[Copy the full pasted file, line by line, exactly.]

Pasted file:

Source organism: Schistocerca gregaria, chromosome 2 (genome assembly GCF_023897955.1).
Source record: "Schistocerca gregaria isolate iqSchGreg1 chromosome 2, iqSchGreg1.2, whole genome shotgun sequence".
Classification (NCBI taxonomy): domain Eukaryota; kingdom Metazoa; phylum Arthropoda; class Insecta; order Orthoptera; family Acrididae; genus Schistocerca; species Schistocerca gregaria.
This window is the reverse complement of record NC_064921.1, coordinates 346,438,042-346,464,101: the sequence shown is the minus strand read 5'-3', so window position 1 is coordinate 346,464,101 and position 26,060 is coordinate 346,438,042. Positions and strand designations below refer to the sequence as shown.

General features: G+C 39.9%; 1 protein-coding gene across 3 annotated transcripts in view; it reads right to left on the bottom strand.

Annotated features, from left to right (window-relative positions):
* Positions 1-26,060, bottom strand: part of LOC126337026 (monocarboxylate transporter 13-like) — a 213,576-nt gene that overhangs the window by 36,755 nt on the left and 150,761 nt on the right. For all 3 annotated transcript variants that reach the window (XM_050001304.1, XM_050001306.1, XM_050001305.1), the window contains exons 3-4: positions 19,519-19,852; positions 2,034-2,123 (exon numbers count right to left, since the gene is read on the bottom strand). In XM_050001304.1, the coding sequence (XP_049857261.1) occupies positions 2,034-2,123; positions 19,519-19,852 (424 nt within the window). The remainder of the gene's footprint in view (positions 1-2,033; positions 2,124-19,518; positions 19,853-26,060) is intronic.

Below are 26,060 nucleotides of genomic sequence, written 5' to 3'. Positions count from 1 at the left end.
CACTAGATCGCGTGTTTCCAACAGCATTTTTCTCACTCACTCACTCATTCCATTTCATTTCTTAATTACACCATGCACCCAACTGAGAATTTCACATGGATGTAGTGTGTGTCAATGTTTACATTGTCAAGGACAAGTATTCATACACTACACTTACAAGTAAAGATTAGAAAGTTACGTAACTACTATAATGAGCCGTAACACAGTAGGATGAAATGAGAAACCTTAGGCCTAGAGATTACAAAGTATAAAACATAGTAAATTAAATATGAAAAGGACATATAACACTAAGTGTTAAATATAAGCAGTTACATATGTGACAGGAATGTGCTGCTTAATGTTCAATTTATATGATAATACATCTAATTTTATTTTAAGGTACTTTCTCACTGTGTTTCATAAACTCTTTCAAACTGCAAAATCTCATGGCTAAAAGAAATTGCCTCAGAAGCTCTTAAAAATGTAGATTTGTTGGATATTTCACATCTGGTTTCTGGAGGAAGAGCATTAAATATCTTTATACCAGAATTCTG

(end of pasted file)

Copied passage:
Source organism: Schistocerca gregaria, chromosome 2 (genome assembly GCF_023897955.1).
Source record: "Schistocerca gregaria isolate iqSchGreg1 chromosome 2, iqSchGreg1.2, whole genome shotgun sequence".
Classification (NCBI taxonomy): domain Eukaryota; kingdom Metazoa; phylum Arthropoda; class Insecta; order Orthoptera; family Acrididae; genus Schistocerca; species Schistocerca gregaria.
This window is the reverse complement of record NC_064921.1, coordinates 346,438,042-346,464,101: the sequence shown is the minus strand read 5'-3', so window position 1 is coordinate 346,464,101 and position 26,060 is coordinate 346,438,042. Positions and strand designations below refer to the sequence as shown.

General features: G+C 39.9%; 1 protein-coding gene across 3 annotated transcripts in view; it reads right to left on the bottom strand.

Annotated features, from left to right (window-relative positions):
* Positions 1-26,060, bottom strand: part of LOC126337026 (monocarboxylate transporter 13-like) — a 213,576-nt gene that overhangs the window by 36,755 nt on the left and 150,761 nt on the right. For all 3 annotated transcript variants that reach the window (XM_050001304.1, XM_050001306.1, XM_050001305.1), the window contains exons 3-4: positions 19,519-19,852; positions 2,034-2,123 (exon numbers count right to left, since the gene is read on the bottom strand). In XM_050001304.1, the coding sequence (XP_049857261.1) occupies positions 2,034-2,123; positions 19,519-19,852 (424 nt within the window). The remainder of the gene's footprint in view (positions 1-2,033; positions 2,124-19,518; positions 19,853-26,060) is intronic.

Below are 26,060 nucleotides of genomic sequence, written 5' to 3'. Positions count from 1 at the left end.
CACTAGATCGCGTGTTTCCAACAGCATTTTTCTCACTCACTCACTCATTCCATTTCATTTCTTAATTACACCATGCACCCAACTGAGAATTTCACATGGATGTAGTGTGTGTCAATGTTTACATTGTCAAGGACAAGTATTCATACACTACACTTACAAGTAAAGATTAGAAAGTTACGTAACTACTATAATGAGCCGTAACACAGTAGGATGAAATGAGAAACCTTAGGCCTAGAGATTACAAAGTATAAAACATAGTAAATTAAATATGAAAAGGACATATAACACTAAGTGTTAAATATAAGCAGTTACATATGTGACAGGAATGTGCTGCTTAATGTTCAATTTATATGATAATACATCTAATTTTATTTTAAGGTACTTTCTCACTGTGTTTCATAAACTCTTTCAAACTGCAAAATCTCATGGCTAAAAGAAATTGCCTCAGAAGCTCTTAAAAATGTAGATTTGTTGGATATTTCACATCTGGTTTCTGGAGGAAGAGCATTAAATATCTTTATACCAGAATTCTG